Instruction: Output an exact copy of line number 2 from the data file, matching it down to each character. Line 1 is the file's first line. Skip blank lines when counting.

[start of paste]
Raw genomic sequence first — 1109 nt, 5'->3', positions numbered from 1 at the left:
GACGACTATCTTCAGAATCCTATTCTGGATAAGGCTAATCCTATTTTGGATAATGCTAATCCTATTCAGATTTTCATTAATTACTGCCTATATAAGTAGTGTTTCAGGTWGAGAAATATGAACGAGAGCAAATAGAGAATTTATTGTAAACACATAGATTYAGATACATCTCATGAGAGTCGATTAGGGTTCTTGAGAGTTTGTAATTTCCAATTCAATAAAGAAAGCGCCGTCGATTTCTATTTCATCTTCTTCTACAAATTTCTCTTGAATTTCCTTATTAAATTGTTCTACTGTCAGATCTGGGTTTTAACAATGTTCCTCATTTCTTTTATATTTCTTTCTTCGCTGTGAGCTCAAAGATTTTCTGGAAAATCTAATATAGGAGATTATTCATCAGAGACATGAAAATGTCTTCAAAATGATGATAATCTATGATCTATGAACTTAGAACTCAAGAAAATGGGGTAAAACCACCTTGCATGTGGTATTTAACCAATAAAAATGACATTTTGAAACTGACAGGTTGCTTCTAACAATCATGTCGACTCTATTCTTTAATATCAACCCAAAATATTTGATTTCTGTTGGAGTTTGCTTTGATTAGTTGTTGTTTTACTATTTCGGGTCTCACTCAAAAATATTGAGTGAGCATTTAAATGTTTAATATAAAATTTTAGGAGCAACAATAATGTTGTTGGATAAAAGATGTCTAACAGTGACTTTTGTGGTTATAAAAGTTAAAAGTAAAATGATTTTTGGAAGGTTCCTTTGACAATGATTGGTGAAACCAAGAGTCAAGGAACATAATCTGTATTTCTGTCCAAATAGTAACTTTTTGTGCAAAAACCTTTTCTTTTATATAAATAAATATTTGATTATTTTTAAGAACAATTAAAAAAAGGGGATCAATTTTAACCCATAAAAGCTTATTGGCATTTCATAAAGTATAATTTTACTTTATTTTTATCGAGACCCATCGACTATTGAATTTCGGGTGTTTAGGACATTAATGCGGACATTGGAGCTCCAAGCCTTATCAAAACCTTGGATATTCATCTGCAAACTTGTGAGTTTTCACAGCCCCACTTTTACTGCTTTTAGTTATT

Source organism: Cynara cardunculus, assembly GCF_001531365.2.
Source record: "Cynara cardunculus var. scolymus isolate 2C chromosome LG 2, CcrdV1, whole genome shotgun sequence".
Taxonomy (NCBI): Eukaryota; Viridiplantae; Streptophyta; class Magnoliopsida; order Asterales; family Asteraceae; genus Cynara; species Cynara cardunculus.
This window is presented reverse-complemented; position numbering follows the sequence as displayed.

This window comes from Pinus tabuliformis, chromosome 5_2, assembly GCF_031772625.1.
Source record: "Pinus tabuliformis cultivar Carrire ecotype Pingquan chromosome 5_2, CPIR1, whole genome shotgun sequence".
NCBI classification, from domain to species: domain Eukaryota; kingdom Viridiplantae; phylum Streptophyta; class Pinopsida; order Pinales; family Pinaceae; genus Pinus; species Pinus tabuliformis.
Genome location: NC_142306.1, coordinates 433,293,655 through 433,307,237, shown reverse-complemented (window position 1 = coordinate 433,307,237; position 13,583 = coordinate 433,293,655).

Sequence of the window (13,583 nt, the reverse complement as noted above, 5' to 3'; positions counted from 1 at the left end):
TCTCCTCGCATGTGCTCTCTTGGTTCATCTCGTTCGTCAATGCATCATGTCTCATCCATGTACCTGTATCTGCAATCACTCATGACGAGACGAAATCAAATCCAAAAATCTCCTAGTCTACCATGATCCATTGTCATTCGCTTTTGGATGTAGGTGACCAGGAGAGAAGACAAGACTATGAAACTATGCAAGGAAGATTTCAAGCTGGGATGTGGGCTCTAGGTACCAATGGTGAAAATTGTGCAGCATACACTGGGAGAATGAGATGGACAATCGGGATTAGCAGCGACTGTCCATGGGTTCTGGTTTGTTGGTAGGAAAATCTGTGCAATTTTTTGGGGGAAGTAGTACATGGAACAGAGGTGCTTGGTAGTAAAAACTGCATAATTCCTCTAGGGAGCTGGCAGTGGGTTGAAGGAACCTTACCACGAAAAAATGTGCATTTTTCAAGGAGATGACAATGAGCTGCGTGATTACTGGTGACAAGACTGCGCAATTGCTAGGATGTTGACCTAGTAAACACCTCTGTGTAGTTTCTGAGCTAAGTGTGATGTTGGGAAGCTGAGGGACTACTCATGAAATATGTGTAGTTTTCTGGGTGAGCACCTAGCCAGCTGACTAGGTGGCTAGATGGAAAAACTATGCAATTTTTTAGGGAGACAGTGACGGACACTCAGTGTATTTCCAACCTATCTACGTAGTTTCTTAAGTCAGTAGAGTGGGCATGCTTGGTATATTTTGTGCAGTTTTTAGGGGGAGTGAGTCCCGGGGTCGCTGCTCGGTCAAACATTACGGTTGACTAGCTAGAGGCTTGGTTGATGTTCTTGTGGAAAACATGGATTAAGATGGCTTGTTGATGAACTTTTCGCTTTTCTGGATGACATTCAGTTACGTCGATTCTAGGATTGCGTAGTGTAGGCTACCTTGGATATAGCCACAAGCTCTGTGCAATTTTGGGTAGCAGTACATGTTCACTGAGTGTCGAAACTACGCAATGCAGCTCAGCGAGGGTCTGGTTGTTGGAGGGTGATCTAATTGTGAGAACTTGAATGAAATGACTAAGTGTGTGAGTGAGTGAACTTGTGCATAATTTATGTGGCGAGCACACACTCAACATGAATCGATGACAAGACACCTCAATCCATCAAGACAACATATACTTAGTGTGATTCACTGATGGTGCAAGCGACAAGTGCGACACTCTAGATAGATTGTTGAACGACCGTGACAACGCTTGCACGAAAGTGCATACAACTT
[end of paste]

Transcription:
GACGACTATCTTCAGAATCCTATTCTGGATAAGGCTAATCCTATTTTGGATAATGCTAATCCTATTCAGATTTTCATTAATTACTGCCTATATAAGTAGTGTTTCAGGTWGAGAAATATGAACGAGAGCAAATAGAGAATTTATTGTAAACACATAGATTYAGATACATCTCATGAGAGTCGATTAGGGTTCTTGAGAGTTTGTAATTTCCAATTCAATAAAGAAAGCGCCGTCGATTTCTATTTCATCTTCTTCTACAAATTTCTCTTGAATTTCCTTATTAAATTGTTCTACTGTCAGATCTGGGTTTTAACAATGTTCCTCATTTCTTTTATATTTCTTTCTTCGCTGTGAGCTCAAAGATTTTCTGGAAAATCTAATATAGGAGATTATTCATCAGAGACATGAAAATGTCTTCAAAATGATGATAATCTATGATCTATGAACTTAGAACTCAAGAAAATGGGGTAAAACCACCTTGCATGTGGTATTTAACCAATAAAAATGACATTTTGAAACTGACAGGTTGCTTCTAACAATCATGTCGACTCTATTCTTTAATATCAACCCAAAATATTTGATTTCTGTTGGAGTTTGCTTTGATTAGTTGTTGTTTTACTATTTCGGGTCTCACTCAAAAATATTGAGTGAGCATTTAAATGTTTAATATAAAATTTTAGGAGCAACAATAATGTTGTTGGATAAAAGATGTCTAACAGTGACTTTTGTGGTTATAAAAGTTAAAAGTAAAATGATTTTTGGAAGGTTCCTTTGACAATGATTGGTGAAACCAAGAGTCAAGGAACATAATCTGTATTTCTGTCCAAATAGTAACTTTTTGTGCAAAAACCTTTTCTTTTATATAAATAAATATTTGATTATTTTTAAGAACAATTAAAAAAAGGGGATCAATTTTAACCCATAAAAGCTTATTGGCATTTCATAAAGTATAATTTTACTTTATTTTTATCGAGACCCATCGACTATTGAATTTCGGGTGTTTAGGACATTAATGCGGACATTGGAGCTCCAAGCCTTATCAAAACCTTGGATATTCATCTGCAAACTTGTGAGTTTTCACAGCCCCACTTTTACTGCTTTTAGTTATT